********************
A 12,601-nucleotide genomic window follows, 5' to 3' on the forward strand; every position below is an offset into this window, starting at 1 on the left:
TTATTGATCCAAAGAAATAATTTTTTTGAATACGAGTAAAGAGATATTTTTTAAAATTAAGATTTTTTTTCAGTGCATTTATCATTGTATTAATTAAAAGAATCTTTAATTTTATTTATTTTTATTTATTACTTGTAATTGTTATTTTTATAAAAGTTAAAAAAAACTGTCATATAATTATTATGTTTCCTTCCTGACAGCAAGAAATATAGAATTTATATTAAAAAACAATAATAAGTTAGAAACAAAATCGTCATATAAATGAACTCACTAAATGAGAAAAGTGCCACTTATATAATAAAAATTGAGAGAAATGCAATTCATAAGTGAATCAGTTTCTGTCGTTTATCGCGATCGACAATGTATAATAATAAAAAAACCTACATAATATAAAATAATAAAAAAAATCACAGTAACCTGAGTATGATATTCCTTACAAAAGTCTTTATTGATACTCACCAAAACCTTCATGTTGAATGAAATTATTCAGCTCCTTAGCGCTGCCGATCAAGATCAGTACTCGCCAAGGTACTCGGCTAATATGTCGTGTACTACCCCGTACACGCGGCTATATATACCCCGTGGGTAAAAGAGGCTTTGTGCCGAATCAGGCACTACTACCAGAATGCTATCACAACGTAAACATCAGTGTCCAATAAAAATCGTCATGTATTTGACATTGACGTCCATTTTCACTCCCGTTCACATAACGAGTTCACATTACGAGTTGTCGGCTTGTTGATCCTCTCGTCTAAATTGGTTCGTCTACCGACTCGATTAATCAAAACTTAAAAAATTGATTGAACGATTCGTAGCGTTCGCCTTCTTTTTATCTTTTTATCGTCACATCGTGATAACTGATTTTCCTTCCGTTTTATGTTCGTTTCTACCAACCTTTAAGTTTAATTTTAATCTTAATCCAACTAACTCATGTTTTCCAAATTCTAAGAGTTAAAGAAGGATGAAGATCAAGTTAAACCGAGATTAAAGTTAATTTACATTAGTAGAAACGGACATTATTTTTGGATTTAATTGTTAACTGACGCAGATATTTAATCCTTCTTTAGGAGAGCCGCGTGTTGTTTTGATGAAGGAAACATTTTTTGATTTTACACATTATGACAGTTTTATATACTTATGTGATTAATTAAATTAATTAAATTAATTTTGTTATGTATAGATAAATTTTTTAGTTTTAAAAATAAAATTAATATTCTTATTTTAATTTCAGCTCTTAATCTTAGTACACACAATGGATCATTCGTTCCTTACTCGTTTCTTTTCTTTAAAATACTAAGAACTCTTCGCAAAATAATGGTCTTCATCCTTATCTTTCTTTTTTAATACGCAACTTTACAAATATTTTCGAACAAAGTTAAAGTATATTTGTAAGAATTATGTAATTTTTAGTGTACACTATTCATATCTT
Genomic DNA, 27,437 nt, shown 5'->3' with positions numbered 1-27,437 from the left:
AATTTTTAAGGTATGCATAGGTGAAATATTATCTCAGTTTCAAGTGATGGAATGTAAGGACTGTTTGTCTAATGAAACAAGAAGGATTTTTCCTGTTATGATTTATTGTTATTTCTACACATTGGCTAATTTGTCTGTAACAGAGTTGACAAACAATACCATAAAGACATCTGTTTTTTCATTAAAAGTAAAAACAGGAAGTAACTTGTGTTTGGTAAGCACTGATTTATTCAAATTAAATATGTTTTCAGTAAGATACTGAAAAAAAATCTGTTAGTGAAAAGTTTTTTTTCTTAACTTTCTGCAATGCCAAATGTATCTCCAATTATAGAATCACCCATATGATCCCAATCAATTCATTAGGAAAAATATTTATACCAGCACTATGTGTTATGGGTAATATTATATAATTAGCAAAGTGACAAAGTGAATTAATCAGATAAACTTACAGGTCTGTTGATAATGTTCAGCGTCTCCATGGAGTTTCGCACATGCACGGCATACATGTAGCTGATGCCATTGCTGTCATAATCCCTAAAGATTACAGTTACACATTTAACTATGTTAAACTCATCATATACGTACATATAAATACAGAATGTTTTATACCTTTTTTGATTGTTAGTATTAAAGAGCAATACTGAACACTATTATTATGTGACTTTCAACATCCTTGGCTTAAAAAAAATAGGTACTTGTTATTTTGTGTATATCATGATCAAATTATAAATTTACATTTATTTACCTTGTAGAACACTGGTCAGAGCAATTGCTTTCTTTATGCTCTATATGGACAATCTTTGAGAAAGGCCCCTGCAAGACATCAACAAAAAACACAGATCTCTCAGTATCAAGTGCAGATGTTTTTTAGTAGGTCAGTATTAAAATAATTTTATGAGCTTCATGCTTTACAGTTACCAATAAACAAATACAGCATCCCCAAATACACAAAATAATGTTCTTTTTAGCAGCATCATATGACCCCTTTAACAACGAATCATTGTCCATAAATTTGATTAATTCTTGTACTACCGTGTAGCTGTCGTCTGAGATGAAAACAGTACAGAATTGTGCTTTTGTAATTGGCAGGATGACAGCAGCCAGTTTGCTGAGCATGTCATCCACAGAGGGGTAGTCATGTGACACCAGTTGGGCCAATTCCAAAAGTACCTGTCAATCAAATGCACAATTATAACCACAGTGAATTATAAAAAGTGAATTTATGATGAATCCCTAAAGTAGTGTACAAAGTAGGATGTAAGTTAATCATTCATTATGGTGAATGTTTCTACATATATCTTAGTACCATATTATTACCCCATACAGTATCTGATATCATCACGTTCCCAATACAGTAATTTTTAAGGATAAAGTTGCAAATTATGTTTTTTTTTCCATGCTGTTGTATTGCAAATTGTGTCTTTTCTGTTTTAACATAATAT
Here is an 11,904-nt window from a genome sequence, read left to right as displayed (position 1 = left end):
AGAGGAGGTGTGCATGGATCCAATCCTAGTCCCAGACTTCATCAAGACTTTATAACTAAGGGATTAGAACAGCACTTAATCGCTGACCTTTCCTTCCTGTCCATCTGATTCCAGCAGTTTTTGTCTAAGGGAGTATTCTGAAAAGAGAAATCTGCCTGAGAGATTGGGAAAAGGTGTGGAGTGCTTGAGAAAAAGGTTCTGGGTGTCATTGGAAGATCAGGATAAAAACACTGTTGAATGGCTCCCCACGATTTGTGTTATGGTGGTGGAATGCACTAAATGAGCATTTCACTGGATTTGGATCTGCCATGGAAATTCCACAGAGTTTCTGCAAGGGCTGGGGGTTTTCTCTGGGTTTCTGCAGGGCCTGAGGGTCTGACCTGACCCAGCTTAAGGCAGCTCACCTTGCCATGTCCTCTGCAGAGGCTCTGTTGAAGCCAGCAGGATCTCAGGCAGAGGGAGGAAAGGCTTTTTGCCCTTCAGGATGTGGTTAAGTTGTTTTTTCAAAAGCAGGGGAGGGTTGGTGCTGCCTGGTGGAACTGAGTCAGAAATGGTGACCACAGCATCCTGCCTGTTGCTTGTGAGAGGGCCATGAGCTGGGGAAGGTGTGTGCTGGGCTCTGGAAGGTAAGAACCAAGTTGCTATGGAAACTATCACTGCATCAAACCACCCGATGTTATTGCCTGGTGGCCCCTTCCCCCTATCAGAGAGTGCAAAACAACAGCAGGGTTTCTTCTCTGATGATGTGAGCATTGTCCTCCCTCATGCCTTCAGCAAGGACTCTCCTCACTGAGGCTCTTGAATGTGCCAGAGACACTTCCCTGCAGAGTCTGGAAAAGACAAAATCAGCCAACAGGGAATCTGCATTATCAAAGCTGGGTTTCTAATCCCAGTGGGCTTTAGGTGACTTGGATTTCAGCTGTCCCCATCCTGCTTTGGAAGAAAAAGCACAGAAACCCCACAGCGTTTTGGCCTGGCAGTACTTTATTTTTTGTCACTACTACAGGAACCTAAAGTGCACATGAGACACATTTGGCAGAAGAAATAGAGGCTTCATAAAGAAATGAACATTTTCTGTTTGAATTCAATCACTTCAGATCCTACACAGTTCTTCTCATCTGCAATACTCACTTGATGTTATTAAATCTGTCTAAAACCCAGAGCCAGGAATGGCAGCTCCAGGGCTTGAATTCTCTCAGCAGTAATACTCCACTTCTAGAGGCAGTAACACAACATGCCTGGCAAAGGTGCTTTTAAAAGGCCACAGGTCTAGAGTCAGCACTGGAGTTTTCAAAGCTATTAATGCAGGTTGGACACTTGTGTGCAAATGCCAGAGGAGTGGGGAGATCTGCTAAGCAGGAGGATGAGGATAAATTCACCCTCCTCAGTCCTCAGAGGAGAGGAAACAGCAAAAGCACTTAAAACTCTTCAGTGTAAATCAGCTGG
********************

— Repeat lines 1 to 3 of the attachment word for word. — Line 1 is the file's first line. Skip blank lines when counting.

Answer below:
A 12,601-nucleotide genomic window follows, 5' to 3' on the forward strand; every position below is an offset into this window, starting at 1 on the left:
TTATTGATCCAAAGAAATAATTTTTTTGAATACGAGTAAAGAGATATTTTTTAAAATTAAGATTTTTTTTCAGTGCATTTATCATTGTATTAATTAAAAGAATCTTTAATTTTATTTATTTTTATTTATTACTTGTAATTGTTATTTTTATAAAAGTTAAAAAAAACTGTCATATAATTATTATGTTTCCTTCCTGACAGCAAGAAATATAGAATTTATATTAAAAAACAATAATAAGTTAGAAACAAAATCGTCATATAAATGAACTCACTAAATGAGAAAAGTGCCACTTATATAATAAAAATTGAGAGAAATGCAATTCATAAGTGAATCAGTTTCTGTCGTTTATCGCGATCGACAATGTATAATAATAAAAAAACCTACATAATATAAAATAATAAAAAAAATCACAGTAACCTGAGTATGATATTCCTTACAAAAGTCTTTATTGATACTCACCAAAACCTTCATGTTGAATGAAATTATTCAGCTCCTTAGCGCTGCCGATCAAGATCAGTACTCGCCAAGGTACTCGGCTAATATGTCGTGTACTACCCCGTACACGCGGCTATATATACCCCGTGGGTAAAAGAGGCTTTGTGCCGAATCAGGCACTACTACCAGAATGCTATCACAACGTAAACATCAGTGTCCAATAAAAATCGTCATGTATTTGACATTGACGTCCATTTTCACTCCCGTTCACATAACGAGTTCACATTACGAGTTGTCGGCTTGTTGATCCTCTCGTCTAAATTGGTTCGTCTACCGACTCGATTAATCAAAACTTAAAAAATTGATTGAACGATTCGTAGCGTTCGCCTTCTTTTTATCTTTTTATCGTCACATCGTGATAACTGATTTTCCTTCCGTTTTATGTTCGTTTCTACCAACCTTTAAGTTTAATTTTAATCTTAATCCAACTAACTCATGTTTTCCAAATTCTAAGAGTTAAAGAAGGATGAAGATCAAGTTAAACCGAGATTAAAGTTAATTTACATTAGTAGAAACGGACATTATTTTTGGATTTAATTGTTAACTGACGCAGATATTTAATCCTTCTTTAGGAGAGCCGCGTGTTGTTTTGATGAAGGAAACATTTTTTGATTTTACACATTATGACAGTTTTATATACTTATGTGATTAATTAAATTAATTAAATTAATTTTGTTATGTATAGATAAATTTTTTAGTTTTAAAAATAAAATTAATATTCTTATTTTAATTTCAGCTCTTAATCTTAGTACACACAATGGATCATTCGTTCCTTACTCGTTTCTTTTCTTTAAAATACTAAGAACTCTTCGCAAAATAATGGTCTTCATCCTTATCTTTCTTTTTTAATACGCAACTTTACAAATATTTTCGAACAAAGTTAAAGTATATTTGTAAGAATTATGTAATTTTTAGTGTACACTATTCATATCTT
Genomic DNA, 27,437 nt, shown 5'->3' with positions numbered 1-27,437 from the left: